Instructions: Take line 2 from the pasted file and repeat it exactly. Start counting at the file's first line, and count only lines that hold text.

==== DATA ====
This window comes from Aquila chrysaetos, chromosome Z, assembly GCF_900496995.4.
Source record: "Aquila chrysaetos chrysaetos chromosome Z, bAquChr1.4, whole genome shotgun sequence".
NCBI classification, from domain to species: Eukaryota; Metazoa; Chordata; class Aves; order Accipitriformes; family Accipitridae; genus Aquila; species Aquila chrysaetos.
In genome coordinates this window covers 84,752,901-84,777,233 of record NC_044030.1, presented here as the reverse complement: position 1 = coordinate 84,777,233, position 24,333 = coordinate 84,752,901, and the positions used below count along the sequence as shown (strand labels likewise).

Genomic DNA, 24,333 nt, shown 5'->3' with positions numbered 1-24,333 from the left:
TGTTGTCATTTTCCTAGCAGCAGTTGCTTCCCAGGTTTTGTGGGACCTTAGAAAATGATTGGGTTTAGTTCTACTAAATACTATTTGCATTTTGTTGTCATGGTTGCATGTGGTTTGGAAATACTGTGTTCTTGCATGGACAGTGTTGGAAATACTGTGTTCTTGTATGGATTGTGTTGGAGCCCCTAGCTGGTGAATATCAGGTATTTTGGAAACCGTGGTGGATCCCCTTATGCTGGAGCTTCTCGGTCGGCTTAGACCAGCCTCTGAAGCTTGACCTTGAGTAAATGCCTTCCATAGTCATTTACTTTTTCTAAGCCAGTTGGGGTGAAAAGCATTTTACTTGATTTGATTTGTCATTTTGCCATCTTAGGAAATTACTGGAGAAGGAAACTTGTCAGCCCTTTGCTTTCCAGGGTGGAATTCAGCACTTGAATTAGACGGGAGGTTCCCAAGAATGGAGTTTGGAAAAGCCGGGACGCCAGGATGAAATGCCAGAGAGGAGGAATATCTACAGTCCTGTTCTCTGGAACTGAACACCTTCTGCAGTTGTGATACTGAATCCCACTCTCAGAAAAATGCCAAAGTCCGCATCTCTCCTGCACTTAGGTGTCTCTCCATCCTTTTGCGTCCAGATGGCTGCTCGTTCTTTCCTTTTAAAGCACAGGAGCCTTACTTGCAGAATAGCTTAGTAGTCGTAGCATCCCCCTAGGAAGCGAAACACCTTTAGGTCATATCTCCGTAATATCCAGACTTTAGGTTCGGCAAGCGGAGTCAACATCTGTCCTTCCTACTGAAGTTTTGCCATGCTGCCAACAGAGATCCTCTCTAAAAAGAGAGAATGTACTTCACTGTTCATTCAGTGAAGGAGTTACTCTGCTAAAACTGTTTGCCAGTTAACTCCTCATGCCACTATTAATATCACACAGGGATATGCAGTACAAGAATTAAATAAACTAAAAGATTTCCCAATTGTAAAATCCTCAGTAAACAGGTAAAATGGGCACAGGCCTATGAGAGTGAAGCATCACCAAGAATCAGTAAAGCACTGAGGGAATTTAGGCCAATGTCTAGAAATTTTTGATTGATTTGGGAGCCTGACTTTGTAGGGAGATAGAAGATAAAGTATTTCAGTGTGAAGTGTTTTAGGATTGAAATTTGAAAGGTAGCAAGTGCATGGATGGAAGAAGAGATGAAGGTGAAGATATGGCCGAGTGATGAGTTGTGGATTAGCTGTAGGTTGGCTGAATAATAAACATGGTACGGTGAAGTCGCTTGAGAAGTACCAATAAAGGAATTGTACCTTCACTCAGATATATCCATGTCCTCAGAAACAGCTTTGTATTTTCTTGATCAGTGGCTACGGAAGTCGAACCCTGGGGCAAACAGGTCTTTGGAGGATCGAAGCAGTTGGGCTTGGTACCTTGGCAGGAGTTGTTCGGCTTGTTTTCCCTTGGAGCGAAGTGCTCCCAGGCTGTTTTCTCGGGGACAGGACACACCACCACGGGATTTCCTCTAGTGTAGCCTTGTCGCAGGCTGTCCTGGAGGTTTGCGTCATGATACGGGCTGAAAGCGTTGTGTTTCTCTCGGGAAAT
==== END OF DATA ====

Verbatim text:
Source record: "Aquila chrysaetos chrysaetos chromosome Z, bAquChr1.4, whole genome shotgun sequence".